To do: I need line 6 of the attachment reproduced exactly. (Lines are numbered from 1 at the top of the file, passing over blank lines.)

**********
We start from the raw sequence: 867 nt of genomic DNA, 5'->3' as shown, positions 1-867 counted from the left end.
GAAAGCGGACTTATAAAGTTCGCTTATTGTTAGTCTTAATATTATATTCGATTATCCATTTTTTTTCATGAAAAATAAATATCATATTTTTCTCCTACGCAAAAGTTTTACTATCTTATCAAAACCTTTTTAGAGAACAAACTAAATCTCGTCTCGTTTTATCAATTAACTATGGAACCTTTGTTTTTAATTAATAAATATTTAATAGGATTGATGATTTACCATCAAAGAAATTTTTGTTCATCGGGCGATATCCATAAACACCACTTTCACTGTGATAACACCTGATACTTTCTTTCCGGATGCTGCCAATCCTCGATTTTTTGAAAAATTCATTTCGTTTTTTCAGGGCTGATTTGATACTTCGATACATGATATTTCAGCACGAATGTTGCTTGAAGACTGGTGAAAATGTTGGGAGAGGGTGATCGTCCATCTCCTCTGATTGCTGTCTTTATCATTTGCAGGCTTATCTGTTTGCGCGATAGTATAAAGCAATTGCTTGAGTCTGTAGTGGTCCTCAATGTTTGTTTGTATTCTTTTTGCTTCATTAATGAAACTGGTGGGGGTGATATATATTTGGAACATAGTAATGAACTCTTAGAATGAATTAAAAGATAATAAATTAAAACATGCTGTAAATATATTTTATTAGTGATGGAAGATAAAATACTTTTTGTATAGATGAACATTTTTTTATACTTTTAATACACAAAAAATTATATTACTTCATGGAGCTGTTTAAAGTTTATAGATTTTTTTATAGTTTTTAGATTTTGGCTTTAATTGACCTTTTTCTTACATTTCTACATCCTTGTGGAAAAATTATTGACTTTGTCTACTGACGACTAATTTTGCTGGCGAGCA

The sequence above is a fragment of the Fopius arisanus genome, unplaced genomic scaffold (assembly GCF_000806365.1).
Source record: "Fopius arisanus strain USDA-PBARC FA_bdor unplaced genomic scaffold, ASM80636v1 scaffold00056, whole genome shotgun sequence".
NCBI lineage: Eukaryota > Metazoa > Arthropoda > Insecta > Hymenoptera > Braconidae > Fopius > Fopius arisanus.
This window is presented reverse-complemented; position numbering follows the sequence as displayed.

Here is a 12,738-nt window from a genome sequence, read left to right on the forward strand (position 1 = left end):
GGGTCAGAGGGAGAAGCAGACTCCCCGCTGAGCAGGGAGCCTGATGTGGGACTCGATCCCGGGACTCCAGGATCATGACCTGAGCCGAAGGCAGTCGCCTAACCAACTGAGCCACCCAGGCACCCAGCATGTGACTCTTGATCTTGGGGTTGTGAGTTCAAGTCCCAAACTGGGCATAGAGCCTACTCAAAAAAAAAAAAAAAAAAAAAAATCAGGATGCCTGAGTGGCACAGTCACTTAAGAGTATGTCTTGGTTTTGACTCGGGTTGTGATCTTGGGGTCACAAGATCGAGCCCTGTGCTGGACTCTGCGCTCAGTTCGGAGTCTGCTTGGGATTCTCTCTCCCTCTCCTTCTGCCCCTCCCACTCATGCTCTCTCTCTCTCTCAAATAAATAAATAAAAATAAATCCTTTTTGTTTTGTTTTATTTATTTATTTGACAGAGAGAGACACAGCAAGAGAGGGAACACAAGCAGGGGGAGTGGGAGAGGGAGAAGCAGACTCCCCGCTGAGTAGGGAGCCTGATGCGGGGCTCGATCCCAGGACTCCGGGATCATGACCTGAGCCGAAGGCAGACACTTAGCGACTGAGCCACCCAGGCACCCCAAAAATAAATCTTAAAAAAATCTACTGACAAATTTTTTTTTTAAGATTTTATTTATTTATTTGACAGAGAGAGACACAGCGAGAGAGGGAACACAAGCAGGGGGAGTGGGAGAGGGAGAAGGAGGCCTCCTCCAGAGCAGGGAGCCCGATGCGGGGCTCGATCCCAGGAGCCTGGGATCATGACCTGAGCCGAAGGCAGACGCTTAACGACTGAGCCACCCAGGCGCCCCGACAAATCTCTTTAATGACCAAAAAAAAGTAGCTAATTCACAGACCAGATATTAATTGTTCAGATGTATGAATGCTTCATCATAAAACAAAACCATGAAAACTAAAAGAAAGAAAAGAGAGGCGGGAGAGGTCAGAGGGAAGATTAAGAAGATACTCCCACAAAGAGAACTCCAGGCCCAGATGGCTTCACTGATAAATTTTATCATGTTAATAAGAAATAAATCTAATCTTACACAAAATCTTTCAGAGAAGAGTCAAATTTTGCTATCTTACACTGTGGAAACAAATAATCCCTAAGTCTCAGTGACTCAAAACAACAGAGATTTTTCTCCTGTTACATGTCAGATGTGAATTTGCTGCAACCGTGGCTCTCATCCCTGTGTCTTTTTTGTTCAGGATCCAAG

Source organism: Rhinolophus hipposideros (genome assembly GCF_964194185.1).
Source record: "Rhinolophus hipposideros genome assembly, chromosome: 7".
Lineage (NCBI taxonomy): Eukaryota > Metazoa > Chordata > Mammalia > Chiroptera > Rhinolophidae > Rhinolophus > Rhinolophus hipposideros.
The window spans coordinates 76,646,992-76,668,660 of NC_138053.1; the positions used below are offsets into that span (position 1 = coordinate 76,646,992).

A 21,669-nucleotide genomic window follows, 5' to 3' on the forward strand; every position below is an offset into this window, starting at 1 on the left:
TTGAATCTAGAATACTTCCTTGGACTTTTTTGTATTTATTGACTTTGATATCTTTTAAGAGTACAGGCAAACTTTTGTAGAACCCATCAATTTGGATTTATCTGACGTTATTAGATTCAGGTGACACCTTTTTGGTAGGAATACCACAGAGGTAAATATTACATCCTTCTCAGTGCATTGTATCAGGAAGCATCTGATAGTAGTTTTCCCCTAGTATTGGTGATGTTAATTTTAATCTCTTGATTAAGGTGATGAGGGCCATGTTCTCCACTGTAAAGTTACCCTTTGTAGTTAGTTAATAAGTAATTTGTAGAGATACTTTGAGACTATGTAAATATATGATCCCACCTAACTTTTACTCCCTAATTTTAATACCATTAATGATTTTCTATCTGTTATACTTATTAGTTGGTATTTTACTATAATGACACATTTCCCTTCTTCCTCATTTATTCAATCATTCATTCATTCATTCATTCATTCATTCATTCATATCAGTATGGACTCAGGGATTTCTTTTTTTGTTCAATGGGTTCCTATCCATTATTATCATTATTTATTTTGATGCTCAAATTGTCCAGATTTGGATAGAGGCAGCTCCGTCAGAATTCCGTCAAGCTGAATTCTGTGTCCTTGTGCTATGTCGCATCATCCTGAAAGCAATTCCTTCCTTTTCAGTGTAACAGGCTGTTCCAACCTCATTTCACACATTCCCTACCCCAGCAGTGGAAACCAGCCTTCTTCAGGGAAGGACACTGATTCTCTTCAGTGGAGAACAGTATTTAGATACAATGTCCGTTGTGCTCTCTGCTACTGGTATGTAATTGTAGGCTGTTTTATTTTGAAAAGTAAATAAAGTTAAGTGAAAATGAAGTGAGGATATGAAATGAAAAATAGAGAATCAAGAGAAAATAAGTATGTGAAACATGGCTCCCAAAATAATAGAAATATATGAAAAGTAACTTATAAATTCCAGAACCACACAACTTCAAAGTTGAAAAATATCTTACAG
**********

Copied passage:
This window is presented reverse-complemented; position numbering follows the sequence as displayed.